One of the most difficult things about being really busy is adjusting to the lull of when you’re not so busy afterwards. For me, this is especially challenging when the lull comes in the middle of the week, while everyone else is working, and I’m just sitting in my apartment in my three-day old workout clothes, catching up on “Game of Thrones” and eating Half Baked ice cream at 1pm in the afternoon. That’s like what people normally do on Saturdays. If they’re fat. And lazy.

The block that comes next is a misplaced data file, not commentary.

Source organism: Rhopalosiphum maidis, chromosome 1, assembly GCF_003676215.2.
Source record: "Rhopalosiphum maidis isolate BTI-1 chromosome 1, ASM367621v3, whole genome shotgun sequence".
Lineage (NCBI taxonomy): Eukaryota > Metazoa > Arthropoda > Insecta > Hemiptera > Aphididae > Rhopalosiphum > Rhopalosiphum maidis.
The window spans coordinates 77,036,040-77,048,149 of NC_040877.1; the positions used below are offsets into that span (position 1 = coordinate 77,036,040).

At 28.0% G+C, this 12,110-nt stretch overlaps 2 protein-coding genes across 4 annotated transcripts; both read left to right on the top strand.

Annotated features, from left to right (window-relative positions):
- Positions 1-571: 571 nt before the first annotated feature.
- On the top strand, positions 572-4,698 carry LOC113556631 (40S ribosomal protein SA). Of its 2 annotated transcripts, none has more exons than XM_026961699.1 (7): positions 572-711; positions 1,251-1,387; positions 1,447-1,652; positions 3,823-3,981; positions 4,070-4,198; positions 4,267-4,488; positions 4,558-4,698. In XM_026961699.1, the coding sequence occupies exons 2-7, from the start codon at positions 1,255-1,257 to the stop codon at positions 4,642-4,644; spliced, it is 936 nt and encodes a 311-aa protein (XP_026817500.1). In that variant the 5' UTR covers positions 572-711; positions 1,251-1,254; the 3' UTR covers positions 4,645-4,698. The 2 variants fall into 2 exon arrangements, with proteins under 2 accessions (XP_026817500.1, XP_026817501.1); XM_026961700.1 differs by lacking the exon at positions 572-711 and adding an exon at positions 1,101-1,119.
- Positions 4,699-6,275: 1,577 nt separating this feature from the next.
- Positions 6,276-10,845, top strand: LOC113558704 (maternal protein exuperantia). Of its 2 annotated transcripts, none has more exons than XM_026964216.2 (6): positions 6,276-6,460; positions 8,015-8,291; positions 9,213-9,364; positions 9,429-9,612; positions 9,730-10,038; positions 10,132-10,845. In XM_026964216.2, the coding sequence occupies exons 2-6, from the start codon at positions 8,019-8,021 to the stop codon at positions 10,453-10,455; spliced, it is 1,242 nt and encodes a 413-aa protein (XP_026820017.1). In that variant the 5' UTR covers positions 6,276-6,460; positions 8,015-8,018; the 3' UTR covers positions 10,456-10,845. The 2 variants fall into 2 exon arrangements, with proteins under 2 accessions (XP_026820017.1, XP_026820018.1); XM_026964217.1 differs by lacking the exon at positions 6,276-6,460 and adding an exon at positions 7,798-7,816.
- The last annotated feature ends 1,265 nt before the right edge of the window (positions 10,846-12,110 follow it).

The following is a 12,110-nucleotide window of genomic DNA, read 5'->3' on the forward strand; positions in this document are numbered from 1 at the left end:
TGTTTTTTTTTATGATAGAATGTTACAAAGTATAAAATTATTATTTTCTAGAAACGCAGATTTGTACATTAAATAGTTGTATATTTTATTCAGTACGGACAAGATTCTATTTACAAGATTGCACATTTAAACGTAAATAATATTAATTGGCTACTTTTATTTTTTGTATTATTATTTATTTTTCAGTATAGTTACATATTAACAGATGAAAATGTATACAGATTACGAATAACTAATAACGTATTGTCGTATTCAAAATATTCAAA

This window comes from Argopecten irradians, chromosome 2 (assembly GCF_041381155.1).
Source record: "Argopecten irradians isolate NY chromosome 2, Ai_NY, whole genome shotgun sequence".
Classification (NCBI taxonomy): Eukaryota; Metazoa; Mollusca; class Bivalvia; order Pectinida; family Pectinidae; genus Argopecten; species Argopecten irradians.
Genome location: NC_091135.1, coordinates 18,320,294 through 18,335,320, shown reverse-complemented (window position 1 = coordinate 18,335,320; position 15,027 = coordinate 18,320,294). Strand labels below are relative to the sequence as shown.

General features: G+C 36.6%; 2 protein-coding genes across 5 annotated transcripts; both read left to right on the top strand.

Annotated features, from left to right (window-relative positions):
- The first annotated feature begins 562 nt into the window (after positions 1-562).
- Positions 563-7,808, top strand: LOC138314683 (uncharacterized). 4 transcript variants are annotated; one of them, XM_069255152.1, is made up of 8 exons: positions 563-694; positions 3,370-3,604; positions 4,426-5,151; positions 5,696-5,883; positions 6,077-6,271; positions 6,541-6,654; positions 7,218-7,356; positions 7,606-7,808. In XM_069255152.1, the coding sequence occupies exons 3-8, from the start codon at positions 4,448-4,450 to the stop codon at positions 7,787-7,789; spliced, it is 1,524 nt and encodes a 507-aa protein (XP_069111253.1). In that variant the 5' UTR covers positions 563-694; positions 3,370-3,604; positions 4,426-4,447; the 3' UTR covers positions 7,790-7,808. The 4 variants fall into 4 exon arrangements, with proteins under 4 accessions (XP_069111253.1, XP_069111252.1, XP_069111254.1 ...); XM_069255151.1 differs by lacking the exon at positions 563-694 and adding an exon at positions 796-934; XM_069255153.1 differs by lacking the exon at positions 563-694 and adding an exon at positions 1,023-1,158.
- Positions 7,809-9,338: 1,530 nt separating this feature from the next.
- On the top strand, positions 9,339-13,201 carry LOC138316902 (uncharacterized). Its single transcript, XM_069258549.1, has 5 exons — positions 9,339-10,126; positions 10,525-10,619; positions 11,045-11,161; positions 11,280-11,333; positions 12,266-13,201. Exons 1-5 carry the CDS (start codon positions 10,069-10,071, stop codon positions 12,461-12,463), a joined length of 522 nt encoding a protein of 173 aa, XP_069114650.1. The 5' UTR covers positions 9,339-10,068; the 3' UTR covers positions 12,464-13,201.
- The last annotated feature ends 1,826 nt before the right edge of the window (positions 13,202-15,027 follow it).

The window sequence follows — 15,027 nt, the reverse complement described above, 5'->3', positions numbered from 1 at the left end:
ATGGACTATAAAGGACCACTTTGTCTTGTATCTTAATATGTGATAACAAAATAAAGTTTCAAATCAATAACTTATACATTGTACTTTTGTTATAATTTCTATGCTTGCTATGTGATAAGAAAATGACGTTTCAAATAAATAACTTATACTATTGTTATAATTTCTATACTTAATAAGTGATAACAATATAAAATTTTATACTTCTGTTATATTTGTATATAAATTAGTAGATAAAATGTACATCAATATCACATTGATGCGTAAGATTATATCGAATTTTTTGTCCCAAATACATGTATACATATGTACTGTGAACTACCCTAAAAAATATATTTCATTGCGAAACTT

Yesterday, in an attempt to ward off the inevitable depression that usually accompanies guilt, I decided to do some challenging reading in my free afternoon. So I picked up Roland Barthes’ “A Lover’s Discourse,” and tried to begin it. “A Lover’s Discourse” is the book that Madeleine, the main female character in Jeffrey Eugenides’ novel “The Marriage Plot,” reads to get over her brilliant bipolar lover, Leonard. She met Leonard in a semiotics class at Brown University, the school I attended in real life.